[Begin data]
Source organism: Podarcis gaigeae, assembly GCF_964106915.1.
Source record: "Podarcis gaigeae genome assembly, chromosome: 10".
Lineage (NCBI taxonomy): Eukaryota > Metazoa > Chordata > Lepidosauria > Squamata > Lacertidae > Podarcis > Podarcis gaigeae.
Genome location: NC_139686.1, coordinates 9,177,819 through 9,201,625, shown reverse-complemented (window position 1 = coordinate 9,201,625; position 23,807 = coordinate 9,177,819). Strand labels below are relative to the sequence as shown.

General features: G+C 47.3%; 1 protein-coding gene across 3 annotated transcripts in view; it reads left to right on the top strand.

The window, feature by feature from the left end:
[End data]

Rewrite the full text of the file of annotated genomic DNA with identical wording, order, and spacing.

Source organism: Podarcis gaigeae, assembly GCF_964106915.1.
Source record: "Podarcis gaigeae genome assembly, chromosome: 10".
Lineage (NCBI taxonomy): Eukaryota > Metazoa > Chordata > Lepidosauria > Squamata > Lacertidae > Podarcis > Podarcis gaigeae.
Genome location: NC_139686.1, coordinates 9,177,819 through 9,201,625, shown reverse-complemented (window position 1 = coordinate 9,201,625; position 23,807 = coordinate 9,177,819). Strand labels below are relative to the sequence as shown.

General features: G+C 47.3%; 1 protein-coding gene across 3 annotated transcripts in view; it reads left to right on the top strand.

The window, feature by feature from the left end: